When the NCAA dropped their Notice of Allegations on North Carolina stemming from the association’s investigation into an academic scandal that spanned two decades, the universal reaction was that the men’s basketball program — and Roy Williams — had dodged a bullet.
Nowhere in the Notice of Allegations was Williams or any of his assistants specifically mentioned outside of a note to say that they had been interviewed. The academic advisor for the women’s basketball team, a former head of the African and Afro-American Studies Department and his former student services manager were specifically targeted in the five Level I violations.
That’s not to say the men’s basketball program is going to get away scot-free. They’re lumped in with the lack of institutional control charge and the NCAA found evidence tying men’s basketball players to the ‘paper classes’, which they determined to be impermissible benefits not provided to regular students.
The men’s basketball program, and the football program, are likely going to face punishment.
But it’s the women’s basketball program that is going to get hit the hardest.
And on Wednesday, a former Tar Heel player took to the papers to fireback at the NCAA.
Meghan Austin, a 2008 graduate and the current head coach at Montreat College, penned an editorial that was published in the Raleigh News & Observer that claimed the women’s program is being scapegoated:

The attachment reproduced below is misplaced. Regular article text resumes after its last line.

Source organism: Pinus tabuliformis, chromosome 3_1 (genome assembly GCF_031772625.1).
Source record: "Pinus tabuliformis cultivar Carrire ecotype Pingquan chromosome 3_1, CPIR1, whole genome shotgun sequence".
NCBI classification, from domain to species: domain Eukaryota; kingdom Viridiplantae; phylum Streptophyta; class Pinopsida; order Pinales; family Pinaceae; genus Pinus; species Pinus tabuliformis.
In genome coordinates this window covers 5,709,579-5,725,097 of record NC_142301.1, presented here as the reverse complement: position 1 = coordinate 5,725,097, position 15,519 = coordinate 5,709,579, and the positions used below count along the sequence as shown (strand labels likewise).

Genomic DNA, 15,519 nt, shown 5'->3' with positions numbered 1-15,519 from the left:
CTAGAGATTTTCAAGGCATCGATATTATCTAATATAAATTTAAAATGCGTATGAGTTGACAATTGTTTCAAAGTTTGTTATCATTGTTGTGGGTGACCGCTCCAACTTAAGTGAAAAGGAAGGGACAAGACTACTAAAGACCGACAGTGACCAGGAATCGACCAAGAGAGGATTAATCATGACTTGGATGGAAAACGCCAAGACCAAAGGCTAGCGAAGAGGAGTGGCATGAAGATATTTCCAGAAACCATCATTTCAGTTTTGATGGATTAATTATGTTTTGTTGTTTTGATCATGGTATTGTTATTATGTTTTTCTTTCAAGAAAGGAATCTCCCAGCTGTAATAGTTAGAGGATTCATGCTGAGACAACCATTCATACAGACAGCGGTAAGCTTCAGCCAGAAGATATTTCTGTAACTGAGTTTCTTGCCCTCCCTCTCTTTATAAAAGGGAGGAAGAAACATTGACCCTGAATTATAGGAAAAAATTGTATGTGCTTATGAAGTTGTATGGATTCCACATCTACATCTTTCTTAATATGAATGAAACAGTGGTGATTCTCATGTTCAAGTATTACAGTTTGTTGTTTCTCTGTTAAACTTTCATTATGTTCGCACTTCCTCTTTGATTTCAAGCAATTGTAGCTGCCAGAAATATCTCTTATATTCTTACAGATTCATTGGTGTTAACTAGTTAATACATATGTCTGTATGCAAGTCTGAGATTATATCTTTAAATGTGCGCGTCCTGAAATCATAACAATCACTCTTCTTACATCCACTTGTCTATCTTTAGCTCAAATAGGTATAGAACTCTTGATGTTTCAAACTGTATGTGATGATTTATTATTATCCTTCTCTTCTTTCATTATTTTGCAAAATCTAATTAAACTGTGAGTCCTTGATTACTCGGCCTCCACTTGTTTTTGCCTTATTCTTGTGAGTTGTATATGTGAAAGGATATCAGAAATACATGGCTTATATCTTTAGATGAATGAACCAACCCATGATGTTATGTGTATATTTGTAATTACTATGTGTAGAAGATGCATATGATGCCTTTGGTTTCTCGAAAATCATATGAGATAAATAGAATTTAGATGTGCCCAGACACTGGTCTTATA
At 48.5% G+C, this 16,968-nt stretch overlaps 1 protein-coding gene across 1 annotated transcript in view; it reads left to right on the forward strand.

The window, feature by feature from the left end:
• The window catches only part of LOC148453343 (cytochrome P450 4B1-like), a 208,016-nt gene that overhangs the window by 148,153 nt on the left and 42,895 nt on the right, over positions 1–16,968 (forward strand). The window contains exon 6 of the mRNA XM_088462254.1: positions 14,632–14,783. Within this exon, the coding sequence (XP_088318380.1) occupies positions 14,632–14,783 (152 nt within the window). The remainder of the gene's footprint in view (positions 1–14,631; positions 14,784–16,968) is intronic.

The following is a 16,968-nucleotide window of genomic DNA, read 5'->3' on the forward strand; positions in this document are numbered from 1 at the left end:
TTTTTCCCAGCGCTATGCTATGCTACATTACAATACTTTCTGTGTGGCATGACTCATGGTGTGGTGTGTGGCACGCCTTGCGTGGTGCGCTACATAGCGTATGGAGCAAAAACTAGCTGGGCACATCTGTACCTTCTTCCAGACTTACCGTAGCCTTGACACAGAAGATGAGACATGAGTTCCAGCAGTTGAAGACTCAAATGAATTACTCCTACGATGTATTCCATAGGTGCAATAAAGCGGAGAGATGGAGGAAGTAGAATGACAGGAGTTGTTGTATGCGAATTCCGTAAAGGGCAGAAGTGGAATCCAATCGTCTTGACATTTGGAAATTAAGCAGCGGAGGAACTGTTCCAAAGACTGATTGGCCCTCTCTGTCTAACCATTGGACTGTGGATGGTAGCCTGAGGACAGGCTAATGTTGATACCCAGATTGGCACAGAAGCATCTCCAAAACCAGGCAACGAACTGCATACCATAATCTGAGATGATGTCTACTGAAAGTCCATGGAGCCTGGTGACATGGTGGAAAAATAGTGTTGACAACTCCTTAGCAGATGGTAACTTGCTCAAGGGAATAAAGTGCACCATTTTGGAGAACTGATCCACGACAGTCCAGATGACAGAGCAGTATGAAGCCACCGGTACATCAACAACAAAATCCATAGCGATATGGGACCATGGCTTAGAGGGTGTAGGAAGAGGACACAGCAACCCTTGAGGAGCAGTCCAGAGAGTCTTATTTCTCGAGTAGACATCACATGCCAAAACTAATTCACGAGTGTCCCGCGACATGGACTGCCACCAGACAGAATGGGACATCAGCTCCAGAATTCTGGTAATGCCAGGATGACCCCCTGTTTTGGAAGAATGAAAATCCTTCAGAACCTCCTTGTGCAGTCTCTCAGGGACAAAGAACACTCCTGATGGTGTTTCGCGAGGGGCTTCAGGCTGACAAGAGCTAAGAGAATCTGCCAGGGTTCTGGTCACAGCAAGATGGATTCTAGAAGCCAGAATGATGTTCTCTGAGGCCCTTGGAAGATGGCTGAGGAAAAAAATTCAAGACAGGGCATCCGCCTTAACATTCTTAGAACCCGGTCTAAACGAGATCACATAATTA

With the NCAA allegations, I am trying to wrap my head around how the women’s basketball team has been made the scapegoat in all of this. Our program was not the only team in the report, yet we are the ones being talked about the most. Roy Williams and his program were in the report, and he got a contract extension. The football program was in the report, and its coaching staff was confident enough to tell recruits that they will not receive any repercussions from the NCAA investigation.
That leaves the female sport as the one program negatively affected by these allegations. It’s really hard to work for a boss who doesn’t support you and have your back, and that is what Hatchell and her staff are forced to do at this point. It is hard to believe that in the year 2015, we still have people of power who do not support female teams as well as they do their male counterparts.
I am proud to be a member of the UNC women’s basketball program, but I cannot say I am proud to represented by an administration that will throw a legendary coach to the wolves to protect men’s athletic teams.
Austin may be correct in that the school’s strategy is to throw the women’s team under the bus. The men’s basketball program is one of college basketball’s flagship program’s, and football is a cashcow at just about every power conference school.
But don’t put this all on the university.
As the great Jerry Tarkanian probably would have said, “The NCAA is so mad at Roy Williams and North Carolina, they’ll probably slap two more years of probation on the UNC women’s team.”